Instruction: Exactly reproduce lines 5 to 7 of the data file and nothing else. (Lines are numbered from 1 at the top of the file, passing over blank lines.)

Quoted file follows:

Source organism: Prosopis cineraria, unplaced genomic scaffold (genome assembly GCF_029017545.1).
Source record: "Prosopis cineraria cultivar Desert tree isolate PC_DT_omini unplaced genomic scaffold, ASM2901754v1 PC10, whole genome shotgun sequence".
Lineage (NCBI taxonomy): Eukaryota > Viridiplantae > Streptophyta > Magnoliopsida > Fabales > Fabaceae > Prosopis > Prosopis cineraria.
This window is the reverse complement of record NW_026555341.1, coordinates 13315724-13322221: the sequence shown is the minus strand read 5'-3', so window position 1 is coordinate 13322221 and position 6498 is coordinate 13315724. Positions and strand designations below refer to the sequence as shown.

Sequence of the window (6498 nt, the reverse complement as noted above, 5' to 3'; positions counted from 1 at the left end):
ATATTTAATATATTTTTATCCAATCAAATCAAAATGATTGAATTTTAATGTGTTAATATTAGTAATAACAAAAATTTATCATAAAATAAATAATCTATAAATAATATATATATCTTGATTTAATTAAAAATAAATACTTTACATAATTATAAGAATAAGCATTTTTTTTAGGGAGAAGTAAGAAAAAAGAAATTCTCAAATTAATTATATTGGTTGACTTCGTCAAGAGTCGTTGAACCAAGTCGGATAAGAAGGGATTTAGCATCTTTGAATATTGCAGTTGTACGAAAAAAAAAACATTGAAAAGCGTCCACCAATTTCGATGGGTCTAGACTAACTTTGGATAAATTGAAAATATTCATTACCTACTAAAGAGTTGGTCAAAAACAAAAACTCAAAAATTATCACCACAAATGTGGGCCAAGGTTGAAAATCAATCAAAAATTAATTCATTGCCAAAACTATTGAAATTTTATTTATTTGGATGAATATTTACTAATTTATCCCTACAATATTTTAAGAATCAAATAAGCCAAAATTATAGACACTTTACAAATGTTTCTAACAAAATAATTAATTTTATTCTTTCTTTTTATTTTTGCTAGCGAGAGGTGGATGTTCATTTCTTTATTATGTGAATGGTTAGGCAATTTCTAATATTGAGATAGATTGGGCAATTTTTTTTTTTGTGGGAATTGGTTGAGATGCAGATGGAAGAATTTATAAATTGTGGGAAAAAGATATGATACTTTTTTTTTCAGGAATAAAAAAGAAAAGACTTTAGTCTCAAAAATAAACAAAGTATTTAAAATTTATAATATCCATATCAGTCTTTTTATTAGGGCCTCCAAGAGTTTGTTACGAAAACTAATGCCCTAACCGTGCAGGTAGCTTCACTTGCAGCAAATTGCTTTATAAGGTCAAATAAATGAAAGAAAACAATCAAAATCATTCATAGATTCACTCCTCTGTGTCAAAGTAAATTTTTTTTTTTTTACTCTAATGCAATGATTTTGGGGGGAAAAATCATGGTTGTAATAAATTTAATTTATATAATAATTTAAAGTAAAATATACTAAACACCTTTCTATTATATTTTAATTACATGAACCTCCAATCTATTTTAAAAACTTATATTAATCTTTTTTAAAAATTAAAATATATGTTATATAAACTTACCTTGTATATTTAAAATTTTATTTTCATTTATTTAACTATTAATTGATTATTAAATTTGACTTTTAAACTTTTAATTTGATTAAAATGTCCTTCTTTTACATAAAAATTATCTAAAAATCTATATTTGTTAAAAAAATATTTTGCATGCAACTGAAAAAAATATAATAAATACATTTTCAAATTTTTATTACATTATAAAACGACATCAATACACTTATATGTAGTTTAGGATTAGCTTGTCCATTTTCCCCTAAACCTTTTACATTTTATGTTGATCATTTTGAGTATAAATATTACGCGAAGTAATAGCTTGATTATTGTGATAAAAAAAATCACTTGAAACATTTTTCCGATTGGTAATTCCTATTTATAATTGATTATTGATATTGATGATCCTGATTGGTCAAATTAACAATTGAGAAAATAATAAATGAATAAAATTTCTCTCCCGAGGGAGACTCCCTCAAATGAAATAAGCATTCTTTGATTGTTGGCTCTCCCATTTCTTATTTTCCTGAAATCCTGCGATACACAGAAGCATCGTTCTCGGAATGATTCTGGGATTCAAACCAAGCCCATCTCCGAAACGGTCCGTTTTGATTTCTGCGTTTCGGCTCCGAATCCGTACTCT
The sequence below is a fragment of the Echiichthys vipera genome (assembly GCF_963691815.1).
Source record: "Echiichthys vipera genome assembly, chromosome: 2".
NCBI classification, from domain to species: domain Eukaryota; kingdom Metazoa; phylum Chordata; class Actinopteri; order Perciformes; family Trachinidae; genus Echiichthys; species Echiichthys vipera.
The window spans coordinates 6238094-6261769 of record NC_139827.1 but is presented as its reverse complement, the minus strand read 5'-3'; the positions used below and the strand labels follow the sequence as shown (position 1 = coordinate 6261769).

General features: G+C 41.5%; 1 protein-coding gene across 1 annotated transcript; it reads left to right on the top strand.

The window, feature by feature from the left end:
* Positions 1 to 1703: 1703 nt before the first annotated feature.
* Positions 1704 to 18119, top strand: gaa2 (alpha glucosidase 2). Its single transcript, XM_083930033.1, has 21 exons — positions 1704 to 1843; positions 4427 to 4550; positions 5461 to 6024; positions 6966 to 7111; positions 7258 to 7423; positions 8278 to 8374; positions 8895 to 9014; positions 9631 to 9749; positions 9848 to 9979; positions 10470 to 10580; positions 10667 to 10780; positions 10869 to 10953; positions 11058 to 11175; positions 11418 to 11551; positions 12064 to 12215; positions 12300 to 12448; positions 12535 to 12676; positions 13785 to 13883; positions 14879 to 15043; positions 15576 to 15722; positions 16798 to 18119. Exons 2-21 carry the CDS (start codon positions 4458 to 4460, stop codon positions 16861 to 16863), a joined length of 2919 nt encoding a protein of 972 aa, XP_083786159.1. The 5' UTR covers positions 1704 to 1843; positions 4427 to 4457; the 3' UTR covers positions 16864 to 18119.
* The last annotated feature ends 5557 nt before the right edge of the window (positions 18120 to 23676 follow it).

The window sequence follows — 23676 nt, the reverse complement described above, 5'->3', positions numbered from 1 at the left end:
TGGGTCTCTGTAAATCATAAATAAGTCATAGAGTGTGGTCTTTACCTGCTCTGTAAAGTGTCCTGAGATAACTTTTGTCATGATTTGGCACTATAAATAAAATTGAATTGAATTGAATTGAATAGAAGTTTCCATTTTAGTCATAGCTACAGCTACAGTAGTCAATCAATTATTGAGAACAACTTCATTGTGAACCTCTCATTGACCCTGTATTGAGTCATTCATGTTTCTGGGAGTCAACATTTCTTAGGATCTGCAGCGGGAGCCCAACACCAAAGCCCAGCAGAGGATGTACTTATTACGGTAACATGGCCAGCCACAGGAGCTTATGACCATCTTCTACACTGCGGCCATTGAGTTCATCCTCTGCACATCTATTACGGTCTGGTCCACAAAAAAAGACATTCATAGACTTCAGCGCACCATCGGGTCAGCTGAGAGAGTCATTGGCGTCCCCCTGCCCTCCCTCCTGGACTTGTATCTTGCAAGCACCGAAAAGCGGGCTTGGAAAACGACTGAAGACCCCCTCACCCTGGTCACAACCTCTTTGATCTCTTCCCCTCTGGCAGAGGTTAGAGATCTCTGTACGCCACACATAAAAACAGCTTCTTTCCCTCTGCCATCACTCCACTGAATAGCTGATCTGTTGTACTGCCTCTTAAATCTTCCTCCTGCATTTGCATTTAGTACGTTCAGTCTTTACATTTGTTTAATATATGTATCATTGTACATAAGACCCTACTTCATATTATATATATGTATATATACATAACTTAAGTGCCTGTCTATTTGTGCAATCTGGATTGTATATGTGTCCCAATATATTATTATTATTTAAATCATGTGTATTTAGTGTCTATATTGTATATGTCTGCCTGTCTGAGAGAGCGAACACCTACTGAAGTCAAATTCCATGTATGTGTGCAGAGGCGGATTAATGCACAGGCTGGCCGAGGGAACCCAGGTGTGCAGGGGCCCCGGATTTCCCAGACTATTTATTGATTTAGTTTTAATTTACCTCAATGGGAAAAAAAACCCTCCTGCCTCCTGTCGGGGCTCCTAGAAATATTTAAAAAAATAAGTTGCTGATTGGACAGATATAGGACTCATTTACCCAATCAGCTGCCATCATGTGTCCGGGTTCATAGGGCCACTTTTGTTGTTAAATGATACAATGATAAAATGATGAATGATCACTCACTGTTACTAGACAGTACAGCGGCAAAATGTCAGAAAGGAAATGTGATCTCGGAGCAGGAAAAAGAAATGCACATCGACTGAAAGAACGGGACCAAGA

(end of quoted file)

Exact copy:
Sequence of the window (6498 nt, the reverse complement as noted above, 5' to 3'; positions counted from 1 at the left end):
ATATTTAATATATTTTTATCCAATCAAATCAAAATGATTGAATTTTAATGTGTTAATATTAGTAATAACAAAAATTTATCATAAAATAAATAATCTATAAATAATATATATATCTTGATTTAATTAAAAATAAATACTTTACATAATTATAAGAATAAGCATTTTTTTTAGGGAGAAGTAAGAAAAAAGAAATTCTCAAATTAATTATATTGGTTGACTTCGTCAAGAGTCGTTGAACCAAGTCGGATAAGAAGGGATTTAGCATCTTTGAATATTGCAGTTGTACGAAAAAAAAAACATTGAAAAGCGTCCACCAATTTCGATGGGTCTAGACTAACTTTGGATAAATTGAAAATATTCATTACCTACTAAAGAGTTGGTCAAAAACAAAAACTCAAAAATTATCACCACAAATGTGGGCCAAGGTTGAAAATCAATCAAAAATTAATTCATTGCCAAAACTATTGAAATTTTATTTATTTGGATGAATATTTACTAATTTATCCCTACAATATTTTAAGAATCAAATAAGCCAAAATTATAGACACTTTACAAATGTTTCTAACAAAATAATTAATTTTATTCTTTCTTTTTATTTTTGCTAGCGAGAGGTGGATGTTCATTTCTTTATTATGTGAATGGTTAGGCAATTTCTAATATTGAGATAGATTGGGCAATTTTTTTTTTTGTGGGAATTGGTTGAGATGCAGATGGAAGAATTTATAAATTGTGGGAAAAAGATATGATACTTTTTTTTTCAGGAATAAAAAAGAAAAGACTTTAGTCTCAAAAATAAACAAAGTATTTAAAATTTATAATATCCATATCAGTCTTTTTATTAGGGCCTCCAAGAGTTTGTTACGAAAACTAATGCCCTAACCGTGCAGGTAGCTTCACTTGCAGCAAATTGCTTTATAAGGTCAAATAAATGAAAGAAAACAATCAAAATCATTCATAGATTCACTCCTCTGTGTCAAAGTAAATTTTTTTTTTTTTACTCTAATGCAATGATTTTGGGGGGAAAAATCATGGTTGTAATAAATTTAATTTATATAATAATTTAAAGTAAAATATACTAAACACCTTTCTATTATATTTTAATTACATGAACCTCCAATCTATTTTAAAAACTTATATTAATCTTTTTTAAAAATTAAAATATATGTTATATAAACTTACCTTGTATATTTAAAATTTTATTTTCATTTATTTAACTATTAATTGATTATTAAATTTGACTTTTAAACTTTTAATTTGATTAAAATGTCCTTCTTTTACATAAAAATTATCTAAAAATCTATATTTGTTAAAAAAATATTTTGCATGCAACTGAAAAAAATATAATAAATACATTTTCAAATTTTTATTACATTATAAAACGACATCAATACACTTATATGTAGTTTAGGATTAGCTTGTCCATTTTCCCCTAAACCTTTTACATTTTATGTTGATCATTTTGAGTATAAATATTACGCGAAGTAATAGCTTGATTATTGTGATAAAAAAAATCACTTGAAACATTTTTCCGATTGGTAATTCCTATTTATAATTGATTATTGATATTGATGATCCTGATTGGTCAAATTAACAATTGAGAAAATAATAAATGAATAAAATTTCTCTCCCGAGGGAGACTCCCTCAAATGAAATAAGCATTCTTTGATTGTTGGCTCTCCCATTTCTTATTTTCCTGAAATCCTGCGATACACAGAAGCATCGTTCTCGGAATGATTCTGGGATTCAAACCAAGCCCATCTCCGAAACGGTCCGTTTTGATTTCTGCGTTTCGGCTCCGAATCCGTACTCT
The sequence below is a fragment of the Echiichthys vipera genome (assembly GCF_963691815.1).